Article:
Risky: “That is exactly the case! Even now, people will see this documentary on Amazon Prime and assume that Toby and I are multi-millionaires which couldn’t be less true. The key to getting over that is to keep trying and sticking with it. I can’t even count how many times we’ve had to throw something at the wall in the hopes that it will stick. Eventually, once you’ve been trying a while you will build up a name for yourself that then begins to draw more and more people until it begins to snowball.”  

Toby: “The secret really is that age-old cliche that you have to keep banging on the door until somebody lets you in. Absorb everything, be a sponge and be honest with yourself about your own abilities. Learn as much as you can from those that are higher up the food chain than you are. Especially, if you are trying to get into something like TV, get to know the commissioning editors and then listen to what they want from an editorial perspective.

“Most importantly, just keep making films man! The worst thing you can do is stop, and we are in an age where you can hone your craft and make films without going through the long process. My usual advice is to try and figure out what department or area of filmmaking you want to work in as soon as possible and then just do it. Things eventually start to fall into place, you just have to have big cajones, and be prepared to be told no.”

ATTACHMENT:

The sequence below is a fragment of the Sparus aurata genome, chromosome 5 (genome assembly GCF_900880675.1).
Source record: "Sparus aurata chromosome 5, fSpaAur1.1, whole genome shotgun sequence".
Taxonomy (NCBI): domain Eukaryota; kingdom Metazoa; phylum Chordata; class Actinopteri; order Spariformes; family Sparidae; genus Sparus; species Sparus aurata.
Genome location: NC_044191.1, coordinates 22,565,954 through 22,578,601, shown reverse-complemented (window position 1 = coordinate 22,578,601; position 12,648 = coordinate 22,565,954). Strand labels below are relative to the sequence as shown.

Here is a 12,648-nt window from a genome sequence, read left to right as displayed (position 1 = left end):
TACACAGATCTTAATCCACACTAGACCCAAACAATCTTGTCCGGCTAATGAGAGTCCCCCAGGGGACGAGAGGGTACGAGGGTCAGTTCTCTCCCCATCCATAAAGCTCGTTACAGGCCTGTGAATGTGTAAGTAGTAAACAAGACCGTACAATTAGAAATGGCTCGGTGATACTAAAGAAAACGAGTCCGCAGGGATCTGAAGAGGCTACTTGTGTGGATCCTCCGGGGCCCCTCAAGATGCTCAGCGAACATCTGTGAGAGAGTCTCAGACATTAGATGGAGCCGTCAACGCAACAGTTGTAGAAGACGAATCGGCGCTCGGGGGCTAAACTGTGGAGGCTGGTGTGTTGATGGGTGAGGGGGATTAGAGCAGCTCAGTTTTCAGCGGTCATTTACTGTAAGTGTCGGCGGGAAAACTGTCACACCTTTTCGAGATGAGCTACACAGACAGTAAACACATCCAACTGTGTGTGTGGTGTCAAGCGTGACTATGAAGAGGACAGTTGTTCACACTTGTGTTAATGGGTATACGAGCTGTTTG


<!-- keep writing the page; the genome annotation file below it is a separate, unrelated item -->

Risky: “In regards to trying to figure out what department you want to work in, I tried to dip my toe in a bit of everything. I was a DOP for a bit, and then moved on to directing, but I think that you learn a lot more and pick up different tips and tricks that can help you along the way if you try different parts of the industry.

“The important thing is that so many people ‘learning’ isn’t necessarily on paper or in the classroom, you can learn just from being a fan of something and then immersing yourself in that culture and working out what your role is going to be within it.” 

Later in the doc, P110 founder Adam Williams states that there’s no better feeling than being the one to find the next up and coming MC and helping launch their career. Is that the same thing that motivated you to pick up a camera and start documenting? Who was that one MC that helped make Risky Roadz a household name?